Detecting Tax Identity Theft:
Because there are very few warning signs of Tax Identity Theft, the IRS will alert you to any unauthorized or suspicious activity noticed while processing your taxes. To safely address any concerns in a timely manner, the IRS will contact you via the mail when:
- There has been more than one tax return filed using your Social Security number.
- You owe additional taxes or have had collection actions taken against you for a specific year you did not file a tax return.
- The IRS notices you’re receiving wages or income from an unknown employer.
Tips for Preventing Tax Identity Theft:
File Your Taxes Early –
The sooner you file your taxes, the sooner you’ll receive a refund, and the less likely you are to have your refund stolen. According to the IRS, it can take nearly 120 to 180 days (potentially longer) to resolve tax-related identity theft cases.
Protect your Network and Data Transfers –
With 92% of US citizens planning to e-File their taxes, it’s important that individuals file only using a secure network. Public Wi-Fi hotspots could be monitored by cyber thieves looking to intercept tax information. If you’re unable to connect to a private network, consider using a Virtual Private Network (VPN) to ensure an encrypted and private connection while eFiling.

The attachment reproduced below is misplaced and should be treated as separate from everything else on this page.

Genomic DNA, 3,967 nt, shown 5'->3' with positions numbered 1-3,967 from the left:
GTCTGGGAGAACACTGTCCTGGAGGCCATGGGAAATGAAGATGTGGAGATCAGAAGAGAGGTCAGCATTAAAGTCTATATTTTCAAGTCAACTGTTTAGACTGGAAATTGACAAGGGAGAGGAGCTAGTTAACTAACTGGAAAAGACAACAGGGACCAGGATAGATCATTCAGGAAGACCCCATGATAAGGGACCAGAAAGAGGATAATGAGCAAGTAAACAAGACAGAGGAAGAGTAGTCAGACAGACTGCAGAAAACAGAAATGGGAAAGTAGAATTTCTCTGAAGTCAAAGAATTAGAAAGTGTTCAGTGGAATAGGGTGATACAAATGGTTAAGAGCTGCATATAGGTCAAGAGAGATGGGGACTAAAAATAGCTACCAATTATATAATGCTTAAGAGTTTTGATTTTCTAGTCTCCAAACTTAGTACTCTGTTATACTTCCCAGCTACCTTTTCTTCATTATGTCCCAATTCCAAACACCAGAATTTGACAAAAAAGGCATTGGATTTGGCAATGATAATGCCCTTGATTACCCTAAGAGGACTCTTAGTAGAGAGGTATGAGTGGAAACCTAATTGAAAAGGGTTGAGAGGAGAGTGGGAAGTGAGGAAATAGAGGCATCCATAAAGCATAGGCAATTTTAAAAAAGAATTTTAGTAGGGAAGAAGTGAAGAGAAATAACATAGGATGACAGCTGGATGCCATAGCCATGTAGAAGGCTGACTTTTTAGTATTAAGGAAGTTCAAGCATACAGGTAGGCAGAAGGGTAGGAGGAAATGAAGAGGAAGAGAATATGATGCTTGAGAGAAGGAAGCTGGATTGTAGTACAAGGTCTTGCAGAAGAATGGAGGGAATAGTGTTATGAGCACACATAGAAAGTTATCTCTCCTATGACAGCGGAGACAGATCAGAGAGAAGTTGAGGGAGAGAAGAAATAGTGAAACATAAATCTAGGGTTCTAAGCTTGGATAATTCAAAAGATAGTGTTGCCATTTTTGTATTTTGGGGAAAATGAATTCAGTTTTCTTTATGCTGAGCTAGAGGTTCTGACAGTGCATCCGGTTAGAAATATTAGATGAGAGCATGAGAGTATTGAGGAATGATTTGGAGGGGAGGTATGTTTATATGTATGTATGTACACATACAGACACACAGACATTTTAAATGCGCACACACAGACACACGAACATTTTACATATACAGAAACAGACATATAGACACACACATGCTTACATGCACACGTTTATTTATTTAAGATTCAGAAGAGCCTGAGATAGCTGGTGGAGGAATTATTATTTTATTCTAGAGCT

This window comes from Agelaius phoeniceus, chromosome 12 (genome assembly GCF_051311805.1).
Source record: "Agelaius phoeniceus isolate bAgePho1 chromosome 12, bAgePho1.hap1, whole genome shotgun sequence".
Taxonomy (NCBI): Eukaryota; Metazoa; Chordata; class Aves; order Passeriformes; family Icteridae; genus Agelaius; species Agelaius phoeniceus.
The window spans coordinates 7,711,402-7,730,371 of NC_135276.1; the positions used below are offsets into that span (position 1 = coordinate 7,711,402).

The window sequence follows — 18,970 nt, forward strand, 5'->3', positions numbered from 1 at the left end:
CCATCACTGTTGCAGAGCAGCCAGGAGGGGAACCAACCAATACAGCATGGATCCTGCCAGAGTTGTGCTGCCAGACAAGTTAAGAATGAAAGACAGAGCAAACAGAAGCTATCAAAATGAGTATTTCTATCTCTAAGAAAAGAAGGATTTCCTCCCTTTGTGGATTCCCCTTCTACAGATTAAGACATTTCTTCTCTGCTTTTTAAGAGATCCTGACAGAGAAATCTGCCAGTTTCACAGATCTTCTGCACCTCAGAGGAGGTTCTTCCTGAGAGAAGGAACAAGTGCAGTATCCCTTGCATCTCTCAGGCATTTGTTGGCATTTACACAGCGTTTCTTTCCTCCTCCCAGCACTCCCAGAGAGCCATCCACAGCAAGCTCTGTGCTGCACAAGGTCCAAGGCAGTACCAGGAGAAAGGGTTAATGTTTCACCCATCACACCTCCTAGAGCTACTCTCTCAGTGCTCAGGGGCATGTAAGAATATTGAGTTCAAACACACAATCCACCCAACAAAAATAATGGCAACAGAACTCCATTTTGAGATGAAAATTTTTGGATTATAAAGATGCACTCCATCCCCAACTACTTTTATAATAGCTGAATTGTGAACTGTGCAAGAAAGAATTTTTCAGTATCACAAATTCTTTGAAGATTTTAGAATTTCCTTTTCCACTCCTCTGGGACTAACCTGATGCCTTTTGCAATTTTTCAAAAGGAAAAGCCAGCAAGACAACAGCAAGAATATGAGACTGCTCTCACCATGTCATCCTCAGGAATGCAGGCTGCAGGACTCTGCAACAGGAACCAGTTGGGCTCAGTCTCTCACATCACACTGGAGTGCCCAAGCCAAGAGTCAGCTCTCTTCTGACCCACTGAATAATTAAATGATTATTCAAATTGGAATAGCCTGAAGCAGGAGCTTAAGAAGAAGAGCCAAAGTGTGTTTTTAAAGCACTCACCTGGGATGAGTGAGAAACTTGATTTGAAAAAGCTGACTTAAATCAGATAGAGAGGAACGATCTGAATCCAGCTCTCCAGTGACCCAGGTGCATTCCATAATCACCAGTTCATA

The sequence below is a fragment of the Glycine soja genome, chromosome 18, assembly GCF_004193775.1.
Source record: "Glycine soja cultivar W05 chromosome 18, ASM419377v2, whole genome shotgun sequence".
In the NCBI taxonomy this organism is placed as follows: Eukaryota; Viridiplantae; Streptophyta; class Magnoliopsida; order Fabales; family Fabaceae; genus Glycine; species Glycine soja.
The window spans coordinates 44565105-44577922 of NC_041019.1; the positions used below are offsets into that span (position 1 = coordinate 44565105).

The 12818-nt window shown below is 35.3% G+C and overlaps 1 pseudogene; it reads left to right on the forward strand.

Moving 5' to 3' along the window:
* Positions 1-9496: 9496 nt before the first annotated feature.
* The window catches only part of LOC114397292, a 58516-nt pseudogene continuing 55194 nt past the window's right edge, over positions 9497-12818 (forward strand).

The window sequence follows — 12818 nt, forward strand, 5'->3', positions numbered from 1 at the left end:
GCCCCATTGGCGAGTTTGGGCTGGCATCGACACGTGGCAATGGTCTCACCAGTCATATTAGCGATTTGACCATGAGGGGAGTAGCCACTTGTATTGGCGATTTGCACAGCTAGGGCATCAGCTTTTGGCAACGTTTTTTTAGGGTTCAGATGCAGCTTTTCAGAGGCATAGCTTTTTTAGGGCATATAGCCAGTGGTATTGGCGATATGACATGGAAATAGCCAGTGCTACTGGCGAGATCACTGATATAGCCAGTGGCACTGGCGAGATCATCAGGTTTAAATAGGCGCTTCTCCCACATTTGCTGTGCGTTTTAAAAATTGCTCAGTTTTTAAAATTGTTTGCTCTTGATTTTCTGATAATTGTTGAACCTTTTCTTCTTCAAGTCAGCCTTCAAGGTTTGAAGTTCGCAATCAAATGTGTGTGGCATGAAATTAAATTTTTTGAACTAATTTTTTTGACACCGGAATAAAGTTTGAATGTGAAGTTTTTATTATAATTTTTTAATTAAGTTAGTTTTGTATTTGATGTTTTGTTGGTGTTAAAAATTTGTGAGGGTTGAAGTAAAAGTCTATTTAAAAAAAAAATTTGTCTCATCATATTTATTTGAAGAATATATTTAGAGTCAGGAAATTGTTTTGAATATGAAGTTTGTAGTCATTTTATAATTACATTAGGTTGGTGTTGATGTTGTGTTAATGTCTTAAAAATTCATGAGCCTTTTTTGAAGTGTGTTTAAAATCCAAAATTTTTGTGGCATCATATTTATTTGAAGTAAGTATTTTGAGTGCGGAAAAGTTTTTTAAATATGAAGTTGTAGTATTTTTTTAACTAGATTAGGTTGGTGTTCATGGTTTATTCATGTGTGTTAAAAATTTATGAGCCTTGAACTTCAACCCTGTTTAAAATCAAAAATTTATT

Check Your Credit Report for Suspicious Activity –
Although credit reporting bureaus can help by detecting and alerting individuals to potentially unauthorized activity, it is still possible they won’t catch everything, so guaranteeing the safety of your information requires some attention. Checking your credit report often for errors or unauthorized activity that could be the result of tax identity theft is a great way to dispute potentially fraudulent charges on your credit report and immediately address issues that could delay your tax refund.
Preparing for Tax Season with Advantage CCS:
It’s always a good idea to be as prepared as possible when it comes to filing your taxes each year. This will help with your stress levels and it will make sure you are finding everything you need to make the most out of your deductions and get the biggest refund possible.
Here are a few tips to help you prepare:
- Print out a handy tax checklist to help you assemble all of the tax documents you’ll need to complete your tax return.
- Keep all the pertinent information that comes in the mail in December and January, such as W-2s, 1099s, and mortgage interest statements in one place.